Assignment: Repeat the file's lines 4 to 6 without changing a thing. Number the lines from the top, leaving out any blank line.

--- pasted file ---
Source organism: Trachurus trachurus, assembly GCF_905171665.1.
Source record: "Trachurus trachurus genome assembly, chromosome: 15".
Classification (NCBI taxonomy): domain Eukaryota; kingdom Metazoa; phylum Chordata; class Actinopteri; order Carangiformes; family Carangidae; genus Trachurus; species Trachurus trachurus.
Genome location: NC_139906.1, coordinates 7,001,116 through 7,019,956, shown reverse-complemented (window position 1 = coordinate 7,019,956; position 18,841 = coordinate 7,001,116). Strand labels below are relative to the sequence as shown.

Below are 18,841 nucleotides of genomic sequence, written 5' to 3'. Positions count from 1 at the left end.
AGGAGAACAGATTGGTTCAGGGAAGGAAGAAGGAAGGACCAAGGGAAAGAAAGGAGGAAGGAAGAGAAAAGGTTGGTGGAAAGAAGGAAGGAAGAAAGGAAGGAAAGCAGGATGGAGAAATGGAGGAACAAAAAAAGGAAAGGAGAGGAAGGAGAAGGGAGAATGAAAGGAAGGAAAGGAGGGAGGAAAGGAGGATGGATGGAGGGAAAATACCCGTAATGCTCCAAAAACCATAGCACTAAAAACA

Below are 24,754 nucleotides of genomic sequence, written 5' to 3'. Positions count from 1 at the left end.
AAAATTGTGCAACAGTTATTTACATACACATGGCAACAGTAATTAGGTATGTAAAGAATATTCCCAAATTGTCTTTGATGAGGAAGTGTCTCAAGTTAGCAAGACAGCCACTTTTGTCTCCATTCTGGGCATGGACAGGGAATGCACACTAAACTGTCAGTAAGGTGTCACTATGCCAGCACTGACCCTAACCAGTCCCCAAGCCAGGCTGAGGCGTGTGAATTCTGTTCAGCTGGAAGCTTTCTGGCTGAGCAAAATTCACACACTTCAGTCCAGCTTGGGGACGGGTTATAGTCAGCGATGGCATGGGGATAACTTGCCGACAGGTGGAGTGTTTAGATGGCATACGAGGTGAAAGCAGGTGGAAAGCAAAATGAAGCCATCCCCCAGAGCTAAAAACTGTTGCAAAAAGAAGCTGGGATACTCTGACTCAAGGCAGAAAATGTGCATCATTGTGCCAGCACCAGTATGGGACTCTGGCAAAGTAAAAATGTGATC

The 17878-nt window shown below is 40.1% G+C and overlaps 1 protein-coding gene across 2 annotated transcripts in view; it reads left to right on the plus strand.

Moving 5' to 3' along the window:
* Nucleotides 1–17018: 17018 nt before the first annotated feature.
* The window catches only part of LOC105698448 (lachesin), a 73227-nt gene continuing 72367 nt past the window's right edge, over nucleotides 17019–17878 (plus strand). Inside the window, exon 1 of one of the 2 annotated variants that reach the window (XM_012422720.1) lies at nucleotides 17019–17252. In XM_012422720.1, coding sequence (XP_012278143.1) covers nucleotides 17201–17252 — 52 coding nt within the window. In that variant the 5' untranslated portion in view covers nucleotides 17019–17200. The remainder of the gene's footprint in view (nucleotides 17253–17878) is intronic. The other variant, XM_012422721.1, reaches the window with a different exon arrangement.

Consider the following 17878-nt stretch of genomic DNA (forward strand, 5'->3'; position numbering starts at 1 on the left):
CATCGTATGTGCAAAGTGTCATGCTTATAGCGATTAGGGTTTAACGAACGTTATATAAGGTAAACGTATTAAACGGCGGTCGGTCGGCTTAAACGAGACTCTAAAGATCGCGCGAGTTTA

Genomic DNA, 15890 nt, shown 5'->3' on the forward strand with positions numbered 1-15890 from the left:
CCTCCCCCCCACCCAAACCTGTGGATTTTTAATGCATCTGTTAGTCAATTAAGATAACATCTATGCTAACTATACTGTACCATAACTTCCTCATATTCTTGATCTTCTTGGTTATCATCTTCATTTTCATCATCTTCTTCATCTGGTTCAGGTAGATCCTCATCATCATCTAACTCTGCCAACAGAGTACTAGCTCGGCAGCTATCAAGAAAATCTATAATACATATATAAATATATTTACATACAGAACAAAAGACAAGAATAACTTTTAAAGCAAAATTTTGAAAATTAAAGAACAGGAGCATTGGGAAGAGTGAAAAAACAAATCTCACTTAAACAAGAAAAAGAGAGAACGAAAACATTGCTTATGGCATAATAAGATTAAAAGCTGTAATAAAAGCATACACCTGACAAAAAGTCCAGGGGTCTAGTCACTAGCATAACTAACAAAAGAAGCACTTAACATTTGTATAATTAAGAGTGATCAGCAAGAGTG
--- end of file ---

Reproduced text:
Genome location: NC_139906.1, coordinates 7,001,116 through 7,019,956, shown reverse-complemented (window position 1 = coordinate 7,019,956; position 18,841 = coordinate 7,001,116). Strand labels below are relative to the sequence as shown.

Below are 18,841 nucleotides of genomic sequence, written 5' to 3'. Positions count from 1 at the left end.
AGGAGAACAGATTGGTTCAGGGAAGGAAGAAGGAAGGACCAAGGGAAAGAAAGGAGGAAGGAAGAGAAAAGGTTGGTGGAAAGAAGGAAGGAAGAAAGGAAGGAAAGCAGGATGGAGAAATGGAGGAACAAAAAAAGGAAAGGAGAGGAAGGAGAAGGGAGAATGAAAGGAAGGAAAGGAGGGAGGAAAGGAGGATGGATGGAGGGAAAATACCCGTAATGCTCCAAAAACCATAGCACTAAAAACA